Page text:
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ERIC Number: ED205101
Record Type: RIE
Publication Date: 1981-May
Pages: 18
Abstractor: N/A
Reference Count: 0
ISBN: N/A
ISSN: N/A
Explaining Student Success and Failure in a Distance Teaching System: A Multi-variate Approach.
Woodley, Alan
A multivariate model to explain student success and failure at the Open University of the United Kingdom is outlined. The model is based on the results of an evaluation study that explored the suitability of this teaching system for young people under 21 years old. Twenty-three characteristics were designated as social and psychological problems, and it was hypothesized that the more problems students had, the less likely they would be to gain a credit. Younger students were assigned scores ranging from zero to 23 depending upon the number of problems they exhibited. It was found that educationally qualified students with low scores were particularly successful and unqualified students with high scores were very unlikely to gain a credit. In order to attach weights to individual problems, a stepwise multiple regression was conducted using the 23 problems as independent variables and whether or not a credit was gained as the dependent variable. The resulting variables was an extremely good predictor for first-year progress among younger students. When performance across the age range was examined, it was found that younger students with few social and psychological problems fared as well as their older counterparts and that the relatively poor progress made by younger students could partly be explained by the fact that their study environments and personality characteristics tended to be less suited to distance study. However, it was also shown that when numerous problems existed it was the older students who were more willing or able to overcome them. It is concluded that environmental and psychological factors are at least as important as academic ability in determining student performance, and that the model can be used to identify high-risk students. A bibliography is appended. (SW)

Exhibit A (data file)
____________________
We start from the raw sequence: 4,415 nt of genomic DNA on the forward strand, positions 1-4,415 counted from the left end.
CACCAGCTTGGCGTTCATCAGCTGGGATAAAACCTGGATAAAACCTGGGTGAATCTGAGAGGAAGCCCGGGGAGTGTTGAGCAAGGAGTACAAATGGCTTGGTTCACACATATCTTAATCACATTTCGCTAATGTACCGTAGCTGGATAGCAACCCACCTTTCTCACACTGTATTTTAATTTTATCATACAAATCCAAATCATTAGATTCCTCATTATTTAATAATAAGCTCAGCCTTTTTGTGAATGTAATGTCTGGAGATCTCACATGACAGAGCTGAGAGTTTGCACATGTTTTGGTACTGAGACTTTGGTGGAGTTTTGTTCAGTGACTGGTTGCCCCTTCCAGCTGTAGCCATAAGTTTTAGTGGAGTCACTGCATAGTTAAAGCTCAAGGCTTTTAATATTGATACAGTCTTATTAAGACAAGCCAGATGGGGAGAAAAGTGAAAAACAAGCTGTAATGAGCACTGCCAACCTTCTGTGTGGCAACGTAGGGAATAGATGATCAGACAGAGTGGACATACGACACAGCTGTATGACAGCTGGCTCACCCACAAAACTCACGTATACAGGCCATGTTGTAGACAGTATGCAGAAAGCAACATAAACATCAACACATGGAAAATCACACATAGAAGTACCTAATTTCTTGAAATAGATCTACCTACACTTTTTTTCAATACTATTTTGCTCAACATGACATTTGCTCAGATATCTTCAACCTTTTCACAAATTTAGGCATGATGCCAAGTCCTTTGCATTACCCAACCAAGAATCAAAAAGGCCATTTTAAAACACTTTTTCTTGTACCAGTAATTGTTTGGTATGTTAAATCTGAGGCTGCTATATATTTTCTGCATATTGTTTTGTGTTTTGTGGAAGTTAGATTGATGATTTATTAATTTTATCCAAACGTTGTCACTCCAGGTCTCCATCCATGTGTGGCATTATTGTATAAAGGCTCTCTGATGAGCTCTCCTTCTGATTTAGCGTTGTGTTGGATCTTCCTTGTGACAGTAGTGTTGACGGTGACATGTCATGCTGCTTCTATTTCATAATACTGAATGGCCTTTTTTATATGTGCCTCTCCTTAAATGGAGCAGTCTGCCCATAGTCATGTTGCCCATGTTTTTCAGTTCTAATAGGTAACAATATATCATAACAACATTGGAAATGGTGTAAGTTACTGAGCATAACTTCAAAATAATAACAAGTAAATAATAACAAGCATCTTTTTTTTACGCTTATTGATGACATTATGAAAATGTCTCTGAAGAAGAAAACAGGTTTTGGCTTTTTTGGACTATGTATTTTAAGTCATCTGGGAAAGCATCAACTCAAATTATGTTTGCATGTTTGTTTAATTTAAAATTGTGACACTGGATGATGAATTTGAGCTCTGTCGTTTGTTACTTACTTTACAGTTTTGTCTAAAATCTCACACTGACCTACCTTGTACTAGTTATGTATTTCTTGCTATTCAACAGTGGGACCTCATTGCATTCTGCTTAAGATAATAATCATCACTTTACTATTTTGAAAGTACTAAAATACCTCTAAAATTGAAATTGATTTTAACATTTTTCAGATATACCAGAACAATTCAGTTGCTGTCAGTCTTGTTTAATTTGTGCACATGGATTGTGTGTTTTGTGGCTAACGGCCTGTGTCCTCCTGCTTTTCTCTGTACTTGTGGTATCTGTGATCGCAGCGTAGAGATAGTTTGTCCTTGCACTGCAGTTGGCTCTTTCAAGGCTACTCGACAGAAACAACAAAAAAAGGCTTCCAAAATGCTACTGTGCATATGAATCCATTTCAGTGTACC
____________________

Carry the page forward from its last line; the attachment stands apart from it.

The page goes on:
Publication Type: Speeches/Meeting Papers; Reports - Research
Education Level: N/A
Audience: N/A
Language: English
Sponsor: N/A
Authoring Institution: N/A
Identifiers: AIR Forum; Open University (Great Britain)
Note: Paper presented at the Annual Forum of the Association for Institutional Research (21st, Minneapolis, MN, May 17-20, 1981).